Friday, February 29, 2008

Love ain't blind

My kids have me enrolled in this intensive course on what love is--and is not. Yesterday, I wrote about my discovery that love is not about making people happy. Now for Lesson #2...


Love ain't blind.

As a parent it has been bizarre and holy to experience what it's like to love a creature who is doing nothing for you. Especially those first few months, the child's contributions to your life are limited to exhaustion, noise pollution and caca. But you love her like you've never loved before.

I think love sees all the weaknesses in the beloved, but loves anyway. Liking is reasonable. Loving is unreasonable. I like you because [fill in wonderful stuff you have to offer]. I love you despite [fill in the dirty laundry scattered over the skeletons in your closet].

Even before my kids taught me this, I had an inkling of it because of God, who is love and is anything but blind. God's knowledge of me is beautiful and terrifying. And his love is beyond reason.

“The LORD searches every heart and understands every motive behind the thoughts.” (1 Chronicles 28:9)

"O LORD, you have searched me
and you know me.
You know when I sit and when I rise;
you perceive my thoughts from afar.
You discern my going out and my lying down;
you are familiar with all my ways.
Before a word is on my tongue
you know it completely, O LORD." (Psalm 139:1-4)

My response to this intimate knowledge ranges from "Woo hoo!" to "Yikes." But whatever my response, it's pretty clear that our weaknesses are obvious to God. Love ain’t blind.

Love would be easier if it were blind to evil. But since it's not, love must carefully chooses its focus: the common ground, the cup that is half-full, the baby steps of growth of the spirit rather than all the flaws and immaturities that still remain.

I walk around my house and I can count the messes or celebrate the neat places. In my kitchen I can whine about the dirty pots and pans in the sink or dig the smell of the homemade dinner. I can catch my kids doing wrong, or catch them being good. I can tally what is still missing in my students, or count the blessings they add to the world.

Where do my eyes of love focus when I look at my children, my wife, at myself?

Thursday, February 28, 2008

Love ain't making people happy

Thirty years into life, I started to really learn about love. My kids are teaching me. The next few days I'll write about things that my kids have helped me learn that love is not.
Love ain't about making people happy. I should have known this just by reading the Old Testament, where a God who is love defined does all this stuff:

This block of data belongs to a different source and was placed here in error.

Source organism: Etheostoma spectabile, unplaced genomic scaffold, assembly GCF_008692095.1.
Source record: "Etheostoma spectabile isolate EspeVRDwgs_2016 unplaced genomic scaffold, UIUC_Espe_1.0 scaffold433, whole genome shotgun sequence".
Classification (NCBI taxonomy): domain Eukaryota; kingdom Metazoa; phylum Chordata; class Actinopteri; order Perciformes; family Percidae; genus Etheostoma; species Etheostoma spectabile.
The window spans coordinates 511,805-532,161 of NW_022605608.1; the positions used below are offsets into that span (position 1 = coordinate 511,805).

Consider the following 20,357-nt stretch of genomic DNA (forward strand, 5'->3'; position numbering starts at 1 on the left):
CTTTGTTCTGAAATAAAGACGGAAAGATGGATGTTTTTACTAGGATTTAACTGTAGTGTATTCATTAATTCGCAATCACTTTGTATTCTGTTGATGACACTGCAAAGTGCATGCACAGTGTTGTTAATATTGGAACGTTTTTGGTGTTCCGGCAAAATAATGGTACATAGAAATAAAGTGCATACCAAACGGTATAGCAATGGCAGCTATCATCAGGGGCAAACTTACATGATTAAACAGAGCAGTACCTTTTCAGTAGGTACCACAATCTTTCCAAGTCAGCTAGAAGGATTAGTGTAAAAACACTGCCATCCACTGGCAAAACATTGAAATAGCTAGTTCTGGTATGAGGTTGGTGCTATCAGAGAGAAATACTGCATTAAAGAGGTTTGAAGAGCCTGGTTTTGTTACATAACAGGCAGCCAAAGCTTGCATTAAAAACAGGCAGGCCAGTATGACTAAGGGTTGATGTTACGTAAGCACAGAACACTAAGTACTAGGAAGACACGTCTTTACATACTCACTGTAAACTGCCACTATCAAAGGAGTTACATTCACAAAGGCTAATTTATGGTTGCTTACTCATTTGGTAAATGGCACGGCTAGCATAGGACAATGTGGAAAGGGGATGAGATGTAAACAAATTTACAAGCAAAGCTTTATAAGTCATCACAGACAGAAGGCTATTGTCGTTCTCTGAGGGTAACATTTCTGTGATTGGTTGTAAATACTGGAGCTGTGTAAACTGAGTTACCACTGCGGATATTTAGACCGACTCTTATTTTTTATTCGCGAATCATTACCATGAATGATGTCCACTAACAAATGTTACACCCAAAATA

• God kicked Adam and Eve out of the garden of their dreams.
  • God promised a son to Abraham and Sarah and then made them wait till their Geritol-taking years to have and enjoy him.
  • God allowed his chosen people to be in slavery in Egypt centuries before Moses delivered them.
  • God led a generation of those people in 40 years of wilderness-wandering, allowing them to die off before taking them to their Promised Land.
"But that's God, Old Testament edition. It's a whole new deal when Jesus comes, right?" Wrong. Jesus loves me, this I know, for the Bible tells me so. The Bible also tells me this:
  • Jesus told a man grieving his fallen father to let the dead bury their own dead, to come follow him now.
  • Jesus allowed his friend Lazarus to die, knowing the pain it would cause Mary and Martha, even though he could have gone to heal him before death.
  • Jesus proclaimed, "Woe to you, teachers of the law and Pharisees, you hypocrites! You shut the kingdom of heaven in men's faces. You yourselves do not enter, nor will you let those enter who are trying to.”
  • Jesus said to his buddy Peter, “Get behind me Satan!” and later, “You will deny me thrice.”
  • When his friends and following wanted him on the throne in Rome, Jesus went to the cross on Golgotha.
God is love. If this is how a God of love rolls, there must be more to love than making people happy.

Part of the problem is my human disability in receiving love, that "break in the cup that holds love inside of me," as singer-songwriter David Wilcox puts it. (Complete lyrics to "Break in the Cup" are worth reading.)
"I try so hard to please you
To be the love that fills you up
I try to pour on sweet affection,
But I think you got a broken cup....

I cannot make you happy
I'm learning love and money never do
But I can pour myself out till I'm empty
Trying to be just who you want me to
I cannot make you happy
Even though our love is true
For there's a break in the cup that holds love
Inside of you."
This is a big relief to me as father. If love meant making my kids happy, what a failed, loveless father I would be! Come to our house and you'll notice at least two things: (1) we love our kids; (2) one or more of them is almost always crying, fussing, whining, pouting or otherwise displaying signs of unhappiness.

This can only make sense if love is about something much bigger than making people happy.

My freshman comp teacher at
Pacific Union College, Nancy LeCourt, once said, "Love does not mean always being nice." That was her take-home from a book I read for her class called The Road Less Traveled, by M. Scott Peck. There, Peck defines love as "The will to extend one's self for the purpose of nurturing one's own or another's spiritual growth."

If I buy into this (and boy do I ever), then my job as a loving parent is not to make my kids happy. It is to extend myself to nurture the growth of their soul. This often means saying "no" to them--and to my own compulsion to please people--so they can grow.

I have a need not only to be loved, but to give love and know that it has been received. When I love expecting to make my wife or kids happy, I feel angry and rejected this inevitably does not work out. And then, hoping to avoid this, I withdraw my love.

But when I love with the intention of helping one of my girls grow, I realize that growth is difficult, a rocky road that winds its way through sorrow on its way toward joy. So if my love ain't makin' her happy, it might be just the kind of love she needs.

Wednesday, February 27, 2008

Gweppy rocks